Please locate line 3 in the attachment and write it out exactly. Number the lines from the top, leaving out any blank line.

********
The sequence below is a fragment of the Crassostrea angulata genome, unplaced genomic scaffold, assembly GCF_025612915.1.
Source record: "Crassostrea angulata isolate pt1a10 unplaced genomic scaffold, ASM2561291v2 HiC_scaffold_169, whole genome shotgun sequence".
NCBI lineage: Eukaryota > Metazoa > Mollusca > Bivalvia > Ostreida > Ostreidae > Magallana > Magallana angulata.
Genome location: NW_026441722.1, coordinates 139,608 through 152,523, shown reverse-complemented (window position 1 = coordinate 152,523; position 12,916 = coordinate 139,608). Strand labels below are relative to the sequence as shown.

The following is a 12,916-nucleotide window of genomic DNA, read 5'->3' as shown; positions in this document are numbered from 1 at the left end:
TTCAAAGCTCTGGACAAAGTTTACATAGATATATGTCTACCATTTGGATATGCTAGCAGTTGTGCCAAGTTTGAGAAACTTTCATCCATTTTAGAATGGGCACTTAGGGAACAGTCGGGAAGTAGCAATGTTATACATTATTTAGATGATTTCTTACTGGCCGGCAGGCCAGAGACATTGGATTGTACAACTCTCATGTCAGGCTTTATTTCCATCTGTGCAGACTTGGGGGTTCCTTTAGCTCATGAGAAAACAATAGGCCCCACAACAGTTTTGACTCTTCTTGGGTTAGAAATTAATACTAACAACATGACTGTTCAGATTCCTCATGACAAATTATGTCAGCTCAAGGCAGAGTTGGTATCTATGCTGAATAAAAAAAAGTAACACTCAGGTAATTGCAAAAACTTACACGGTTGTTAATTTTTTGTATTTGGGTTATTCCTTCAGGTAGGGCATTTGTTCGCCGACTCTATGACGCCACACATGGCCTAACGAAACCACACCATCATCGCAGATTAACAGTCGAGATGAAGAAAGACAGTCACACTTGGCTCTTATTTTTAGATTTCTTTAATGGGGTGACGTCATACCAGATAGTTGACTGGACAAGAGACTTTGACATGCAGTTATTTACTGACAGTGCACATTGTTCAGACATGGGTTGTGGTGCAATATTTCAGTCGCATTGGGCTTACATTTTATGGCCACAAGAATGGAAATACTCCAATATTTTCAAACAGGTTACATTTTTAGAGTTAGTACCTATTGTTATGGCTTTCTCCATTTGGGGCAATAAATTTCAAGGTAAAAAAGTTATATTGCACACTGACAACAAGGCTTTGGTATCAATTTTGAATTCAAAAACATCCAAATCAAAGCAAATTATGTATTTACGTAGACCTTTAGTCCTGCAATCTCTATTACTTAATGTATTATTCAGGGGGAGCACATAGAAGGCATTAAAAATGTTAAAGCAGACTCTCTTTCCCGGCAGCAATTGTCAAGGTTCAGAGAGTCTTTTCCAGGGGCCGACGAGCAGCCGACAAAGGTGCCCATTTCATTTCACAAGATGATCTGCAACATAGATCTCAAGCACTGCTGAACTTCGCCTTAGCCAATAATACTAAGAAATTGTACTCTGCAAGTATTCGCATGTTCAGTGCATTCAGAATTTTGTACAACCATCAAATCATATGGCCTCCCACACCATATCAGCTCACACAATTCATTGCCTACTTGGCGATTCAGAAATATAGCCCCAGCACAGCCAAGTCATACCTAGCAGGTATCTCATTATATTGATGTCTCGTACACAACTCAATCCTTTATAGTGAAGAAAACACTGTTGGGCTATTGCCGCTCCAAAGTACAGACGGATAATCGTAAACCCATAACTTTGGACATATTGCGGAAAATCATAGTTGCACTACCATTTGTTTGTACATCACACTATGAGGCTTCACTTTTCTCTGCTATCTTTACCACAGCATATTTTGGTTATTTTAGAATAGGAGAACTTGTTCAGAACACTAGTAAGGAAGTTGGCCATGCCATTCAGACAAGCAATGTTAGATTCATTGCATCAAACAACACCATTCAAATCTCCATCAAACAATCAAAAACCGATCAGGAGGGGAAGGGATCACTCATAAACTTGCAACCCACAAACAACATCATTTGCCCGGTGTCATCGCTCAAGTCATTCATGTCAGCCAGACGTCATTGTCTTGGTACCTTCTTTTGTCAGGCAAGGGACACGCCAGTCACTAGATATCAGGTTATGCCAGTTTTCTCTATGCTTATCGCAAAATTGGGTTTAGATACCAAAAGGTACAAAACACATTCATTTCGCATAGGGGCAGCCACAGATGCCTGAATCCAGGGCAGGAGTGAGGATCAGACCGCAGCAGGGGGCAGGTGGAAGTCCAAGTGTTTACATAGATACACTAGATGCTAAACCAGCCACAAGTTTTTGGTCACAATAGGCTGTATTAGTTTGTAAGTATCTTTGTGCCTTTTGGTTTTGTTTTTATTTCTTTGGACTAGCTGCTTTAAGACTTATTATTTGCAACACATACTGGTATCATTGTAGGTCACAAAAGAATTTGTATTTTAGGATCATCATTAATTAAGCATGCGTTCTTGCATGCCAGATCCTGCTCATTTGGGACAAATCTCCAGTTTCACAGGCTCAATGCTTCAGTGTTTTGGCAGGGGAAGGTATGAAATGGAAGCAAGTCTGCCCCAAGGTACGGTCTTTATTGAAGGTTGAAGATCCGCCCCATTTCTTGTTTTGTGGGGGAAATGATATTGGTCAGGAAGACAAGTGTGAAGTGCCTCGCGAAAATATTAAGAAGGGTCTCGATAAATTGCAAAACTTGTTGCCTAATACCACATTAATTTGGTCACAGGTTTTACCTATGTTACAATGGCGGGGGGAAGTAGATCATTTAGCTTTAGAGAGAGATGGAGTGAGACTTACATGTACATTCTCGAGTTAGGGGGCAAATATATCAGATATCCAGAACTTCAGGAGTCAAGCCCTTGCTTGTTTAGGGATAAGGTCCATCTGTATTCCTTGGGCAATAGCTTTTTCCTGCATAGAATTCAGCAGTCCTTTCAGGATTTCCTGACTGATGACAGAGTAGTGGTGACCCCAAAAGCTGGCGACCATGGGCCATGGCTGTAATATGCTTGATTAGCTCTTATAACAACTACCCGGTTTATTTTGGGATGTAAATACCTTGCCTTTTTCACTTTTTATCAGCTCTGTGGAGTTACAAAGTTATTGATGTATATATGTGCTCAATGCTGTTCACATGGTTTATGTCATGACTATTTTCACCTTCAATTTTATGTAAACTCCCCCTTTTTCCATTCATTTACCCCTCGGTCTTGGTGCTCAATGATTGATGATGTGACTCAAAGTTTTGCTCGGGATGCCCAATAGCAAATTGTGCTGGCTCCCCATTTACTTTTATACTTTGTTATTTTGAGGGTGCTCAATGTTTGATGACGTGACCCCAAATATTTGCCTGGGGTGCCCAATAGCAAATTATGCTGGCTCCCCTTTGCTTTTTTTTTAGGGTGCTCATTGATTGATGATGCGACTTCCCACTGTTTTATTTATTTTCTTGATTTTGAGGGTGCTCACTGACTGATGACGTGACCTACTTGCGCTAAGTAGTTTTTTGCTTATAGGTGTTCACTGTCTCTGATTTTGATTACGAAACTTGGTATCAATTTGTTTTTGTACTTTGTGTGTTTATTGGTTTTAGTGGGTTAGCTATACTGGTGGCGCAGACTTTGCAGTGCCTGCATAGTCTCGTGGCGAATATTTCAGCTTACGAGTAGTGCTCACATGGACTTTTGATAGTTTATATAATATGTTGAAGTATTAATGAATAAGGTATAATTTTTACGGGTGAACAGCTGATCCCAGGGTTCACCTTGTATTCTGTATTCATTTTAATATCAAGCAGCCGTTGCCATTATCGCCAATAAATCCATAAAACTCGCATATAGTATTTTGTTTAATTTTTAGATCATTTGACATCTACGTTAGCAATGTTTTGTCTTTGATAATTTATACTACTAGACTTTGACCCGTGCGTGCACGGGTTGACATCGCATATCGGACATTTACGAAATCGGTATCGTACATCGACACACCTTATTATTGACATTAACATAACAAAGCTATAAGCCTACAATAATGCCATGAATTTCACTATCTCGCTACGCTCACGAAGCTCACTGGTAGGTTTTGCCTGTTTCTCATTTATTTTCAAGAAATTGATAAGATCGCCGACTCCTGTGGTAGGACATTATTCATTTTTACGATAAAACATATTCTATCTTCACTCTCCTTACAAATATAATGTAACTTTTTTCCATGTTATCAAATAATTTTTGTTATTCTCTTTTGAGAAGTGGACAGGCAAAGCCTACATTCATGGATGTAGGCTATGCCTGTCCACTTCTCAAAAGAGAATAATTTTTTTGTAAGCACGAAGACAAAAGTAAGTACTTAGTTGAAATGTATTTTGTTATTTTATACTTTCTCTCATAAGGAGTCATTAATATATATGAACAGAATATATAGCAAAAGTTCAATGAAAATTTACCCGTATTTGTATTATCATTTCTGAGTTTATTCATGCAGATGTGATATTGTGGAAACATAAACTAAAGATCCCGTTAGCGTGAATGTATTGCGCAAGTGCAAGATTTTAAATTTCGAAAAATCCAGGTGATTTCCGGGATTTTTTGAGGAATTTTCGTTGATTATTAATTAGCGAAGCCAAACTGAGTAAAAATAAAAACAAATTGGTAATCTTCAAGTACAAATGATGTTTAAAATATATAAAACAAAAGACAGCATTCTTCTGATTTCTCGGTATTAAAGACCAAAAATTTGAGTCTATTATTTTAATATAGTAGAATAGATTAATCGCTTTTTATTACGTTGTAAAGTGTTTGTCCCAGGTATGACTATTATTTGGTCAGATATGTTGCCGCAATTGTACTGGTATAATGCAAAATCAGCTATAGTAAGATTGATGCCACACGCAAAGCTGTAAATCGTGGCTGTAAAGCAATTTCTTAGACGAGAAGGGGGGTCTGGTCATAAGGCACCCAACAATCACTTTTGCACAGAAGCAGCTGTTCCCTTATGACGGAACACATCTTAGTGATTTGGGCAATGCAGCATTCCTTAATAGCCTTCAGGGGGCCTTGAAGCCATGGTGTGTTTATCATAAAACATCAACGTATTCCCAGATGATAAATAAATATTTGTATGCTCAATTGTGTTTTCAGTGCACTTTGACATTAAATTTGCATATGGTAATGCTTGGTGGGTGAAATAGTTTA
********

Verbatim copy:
NCBI lineage: Eukaryota > Metazoa > Mollusca > Bivalvia > Ostreida > Ostreidae > Magallana > Magallana angulata.